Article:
Or, maybe it is. In reality, the answer is that all automation is scripting but not all scripting is automation. Automation is really a maturation or evolution of scripting. Calculators script the mathematical principles defined by Thales, Pythagoras, Euclid and Archimedes. To-do applications script the act of making a list of tasks on a piece of paper and scratching them off. The directions given by Google Maps on a road trip script the job normally performed by the person with a paper map sitting in the passenger seat.
Automation is Protective
Scripts become automation when they become complex, resilient and robust. Consider the script:
if dark: lights = on else: lights = off
This seems like a perfectly reasonable script, but it’s not automation. There are many situations in which this script would be ineffective. What if it’s time for bed? What if there’s a storm outside? What if there’s a firework display outside? What if there is no one home? What if you live in the Arctic? What if…, what if…, what if…? It is with the elegant, comprehensive handling of the what ifs that scripting graduates to automation.
Take a tool such as Kubernetes (https://kubernetes.io/). This is an “open-source system for automating deployment, scaling and management of containerized application”. Are the 66,520 commits, 4,366,875 lines of code, and 1,693 committers merely contributing to the creation of a script?
In the Common Criteria context, this is all too relevant. Take this simple test case from NDcPP:
Test 1: The evaluator follows the guidance documentation to configure a notice and consent warning message. The evaluator shall then, for each method of access specified in the TSS, establish a session with the TOE. The evaluator shall verify that the notice and consent warning message is displayed in each instance.
At first blush, a solution to this could be:
login to interface set banner log out of interface log into interface and check banner
A perfectly reasonable script for achieving the goal of the test, but far from something that could be considered valuable automation. There is an onslaught of what ifs:
- the interface is broken
- I can’t set the banner
- I can’t logout of the interface
- I can’t log back into the interface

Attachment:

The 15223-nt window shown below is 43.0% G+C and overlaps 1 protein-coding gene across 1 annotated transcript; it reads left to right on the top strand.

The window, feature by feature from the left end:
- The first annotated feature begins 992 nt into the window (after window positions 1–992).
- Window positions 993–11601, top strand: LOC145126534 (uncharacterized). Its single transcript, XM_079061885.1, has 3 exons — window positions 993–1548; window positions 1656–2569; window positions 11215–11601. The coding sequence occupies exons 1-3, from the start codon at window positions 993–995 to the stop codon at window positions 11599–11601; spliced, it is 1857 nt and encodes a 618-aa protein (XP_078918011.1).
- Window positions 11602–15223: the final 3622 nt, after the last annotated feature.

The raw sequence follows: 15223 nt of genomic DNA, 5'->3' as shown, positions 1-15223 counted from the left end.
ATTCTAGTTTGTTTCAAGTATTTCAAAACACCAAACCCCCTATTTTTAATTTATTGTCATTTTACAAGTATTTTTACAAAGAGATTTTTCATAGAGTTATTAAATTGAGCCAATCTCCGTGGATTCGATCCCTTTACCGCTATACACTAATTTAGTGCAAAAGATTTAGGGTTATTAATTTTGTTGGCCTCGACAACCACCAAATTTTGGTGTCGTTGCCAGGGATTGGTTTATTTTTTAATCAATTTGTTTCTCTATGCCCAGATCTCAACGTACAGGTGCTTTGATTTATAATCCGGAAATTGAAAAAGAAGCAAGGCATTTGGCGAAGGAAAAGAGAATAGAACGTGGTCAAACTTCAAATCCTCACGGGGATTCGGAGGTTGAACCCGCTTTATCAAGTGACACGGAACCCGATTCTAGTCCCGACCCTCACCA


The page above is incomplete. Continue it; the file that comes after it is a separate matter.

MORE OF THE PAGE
- there are 17 different interfaces on this particular TOE
- I need to test the combination of setting the banner in each of the 17 interfaces
The list goes on. The proper, consistent handling of the what ifs is where a script becomes automation.
Automation is Repeatable and Repetitive
Secondly, automation is meant to be run constantly and continuously. The script above could be expected to be run every picosecond, but that seems wasteful and unproductive. Automation on the other hand thrives in such an environment. It is also in that environment that most badly implemented automation falls over. Anyone who has written any automation can attest to the experience of writing something that they feel is well designed, only to realize that once it’s run every minute for a week by 50 other individuals, it suddenly it begins to crumble. Where scripts do not scale, automation does.
In our push to automate the prescriptive testing of CC, we want to be able to run the complex automation ad nauseam with the same result each time. In fact, as development spin builds, CC automation runs should occur in lockstep. An amount of fuzzing and randomness is also tremendously valuable in this case. It enables a breadth of testing that will be more likely to catch those edge cases as opposed to a script that is always testing that same set of data.
Automation is Orchestration
Automation also often involves the orchestration of more than one sub-system. Scripts are usually confined to a single node. Using the example above, that script might be a part of your home automation system which also ensures the sprinklers are off, the doors are locked, the security system is enabled, the furnace is set to an appropriate level, the garage door is closed, etc…
With NDcPP, this could be an LDAP server, a logging backend or a TLS client or server. Each of these need to be in place and controlled for the evolution of script to automation.
Automation at Lightship
At Lightship Security, we’ve designed our Test Automation Platform – Greenlight to deliver a system that doesn’t just script protection profile test activities, but actually automates them. This automation is complex, comprehensive, scalable and results in massive time savings while reducing the what ifs of a traditional CC evaluation.
About the Author
Alex Thurston is a Senior Developer at Lightship Security and team lead for Greenlight.
Alex Thurston is Lightship’s lead developer. While relatively new to the certifications space, he has been involved in software development for over 10+ years. He loves all aspects of software development, loves to find modern approaches through code, and hates doing the same thing more than once.